new_rpool              aes-256-gcm  available    passphrase  prompt       new_rpool
new_rpool/ROOT         aes-256-gcm  available    raw         prompt       new_rpool/ROOT
new_rpool/ROOT/ubuntu  aes-256-gcm  available    raw         prompt       new_rpool/ROOT/ubuntu
[...]

We can now change the encryption keys and hierarchy by inheriting them (similar to regular dataset properties):

sudo zfs change-key -l -i new_rpool/ROOT
sudo zfs change-key -l -i new_rpool/ROOT/ubuntu
[...]

When we list our encryption properties now we can see that all the datasets have the same encryptionroot. This means that unlocking it unlocks all the other datasets as well. 🎉

$ zfs list -o name,encryption,keystatus,keyformat,keylocation,encryptionroot -t filesystem,volume -r new_rpool
NAME                   ENCRYPTION   KEYSTATUS    KEYFORMAT   KEYLOCATION  ENCROOT
new_rpool              aes-256-gcm  available    passphrase  prompt       new_rpool
new_rpool/ROOT         aes-256-gcm  available    passphrase  none         new_rpool
new_rpool/ROOT/ubuntu  aes-256-gcm  available    passphrase  none         new_rpool
[...]

Restoring Dataset Properties

This howto doesn’t touch restoring dataset properties, because I’ve not been able to reliably backup dataset properties using the -p and -b options of zfs send. Therefore I make sure that I have a (manual) backup of the dataset properties with something like `zfs get all -s local > zfs_all_local_properties_$(date -Iminutes).txt`

Moving LXD Containers From One Pool to Another

When I started playing with LXD I just accepted the default storage configuration which creates an image file and uses that to initialize a ZFS pool. Since I’m using ZFS as my main file system this seemed silly as LXD can use an existing dataset as a source for a storage pool. So I wanted to migrate my existing containers to the new storage pool.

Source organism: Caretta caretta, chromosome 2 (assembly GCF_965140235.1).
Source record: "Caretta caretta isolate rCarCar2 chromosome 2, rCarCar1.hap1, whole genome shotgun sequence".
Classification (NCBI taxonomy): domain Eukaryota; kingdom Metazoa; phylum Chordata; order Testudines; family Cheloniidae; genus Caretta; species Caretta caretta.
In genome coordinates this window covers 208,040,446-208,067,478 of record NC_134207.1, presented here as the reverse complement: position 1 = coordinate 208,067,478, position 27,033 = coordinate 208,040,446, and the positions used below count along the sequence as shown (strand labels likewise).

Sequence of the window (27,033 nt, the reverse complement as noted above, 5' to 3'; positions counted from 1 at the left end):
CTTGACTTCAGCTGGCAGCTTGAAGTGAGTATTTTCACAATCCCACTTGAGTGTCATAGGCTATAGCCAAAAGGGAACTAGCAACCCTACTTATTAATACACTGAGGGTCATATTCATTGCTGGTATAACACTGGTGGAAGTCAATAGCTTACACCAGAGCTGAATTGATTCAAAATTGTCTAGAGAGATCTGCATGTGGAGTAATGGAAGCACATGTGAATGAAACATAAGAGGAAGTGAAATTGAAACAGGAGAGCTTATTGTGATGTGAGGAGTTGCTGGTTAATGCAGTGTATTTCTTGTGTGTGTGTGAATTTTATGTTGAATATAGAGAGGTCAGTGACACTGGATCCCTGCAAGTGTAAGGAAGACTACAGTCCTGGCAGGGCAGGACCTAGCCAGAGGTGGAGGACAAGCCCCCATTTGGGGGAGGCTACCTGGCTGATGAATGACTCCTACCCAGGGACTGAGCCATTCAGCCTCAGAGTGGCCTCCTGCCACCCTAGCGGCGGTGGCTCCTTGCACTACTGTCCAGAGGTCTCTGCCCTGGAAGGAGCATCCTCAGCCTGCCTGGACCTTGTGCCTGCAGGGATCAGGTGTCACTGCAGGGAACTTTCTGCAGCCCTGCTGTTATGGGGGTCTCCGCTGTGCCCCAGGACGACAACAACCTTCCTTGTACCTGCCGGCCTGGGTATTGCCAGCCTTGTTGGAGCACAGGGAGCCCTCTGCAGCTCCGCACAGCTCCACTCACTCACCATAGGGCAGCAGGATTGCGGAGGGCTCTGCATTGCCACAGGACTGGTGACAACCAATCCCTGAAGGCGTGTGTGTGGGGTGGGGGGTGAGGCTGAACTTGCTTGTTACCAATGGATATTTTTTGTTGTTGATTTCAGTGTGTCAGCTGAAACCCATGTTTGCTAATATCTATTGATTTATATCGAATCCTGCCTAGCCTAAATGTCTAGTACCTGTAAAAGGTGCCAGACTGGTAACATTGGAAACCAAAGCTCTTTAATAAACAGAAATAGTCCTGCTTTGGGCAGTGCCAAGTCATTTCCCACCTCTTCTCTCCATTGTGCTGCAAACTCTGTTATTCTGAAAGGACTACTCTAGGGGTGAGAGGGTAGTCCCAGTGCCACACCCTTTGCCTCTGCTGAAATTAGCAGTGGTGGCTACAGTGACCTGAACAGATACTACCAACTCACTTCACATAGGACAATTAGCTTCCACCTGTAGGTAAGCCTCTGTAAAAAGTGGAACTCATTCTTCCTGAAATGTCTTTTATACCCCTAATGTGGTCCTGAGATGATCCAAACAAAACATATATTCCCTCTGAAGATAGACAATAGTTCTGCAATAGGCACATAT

Although others seemed to to have the same problem there was no ready answer. Digging through the documentation I finally found out that the lxc move  command had a  -s  option … I had an idea. ? Here’s what I came up with …

Preparation

First we create the dataset on the existing ZFS pool and add it to LXC.

lxc storage list should show something like this now:

pool1 is the old pool backed by the image file and is used by some containers at the moment as can be seen in the “Used By” column.  pool2 is added by not used by any contaiers yet.

Moving

We now try to move our containers to pool2.

We can check with  lxc storage list whether we succeeded.

Indeed  pool2 is beeing used now. ? Just to be sure we check that zfs list -r mypool/lxd  also reflects this.

Awesome!

⚠ Note that this only moves the container, but not the LXC image it was cloned off of.

We can repeat this until all containers we care about are moved over to pool2.

Cleanup

To prevent new containers to use pool1  we have to edit the default  profile.

Finally …. when we’re happy with the migration and we’ve verified that everything works as expected we can now remove pool1.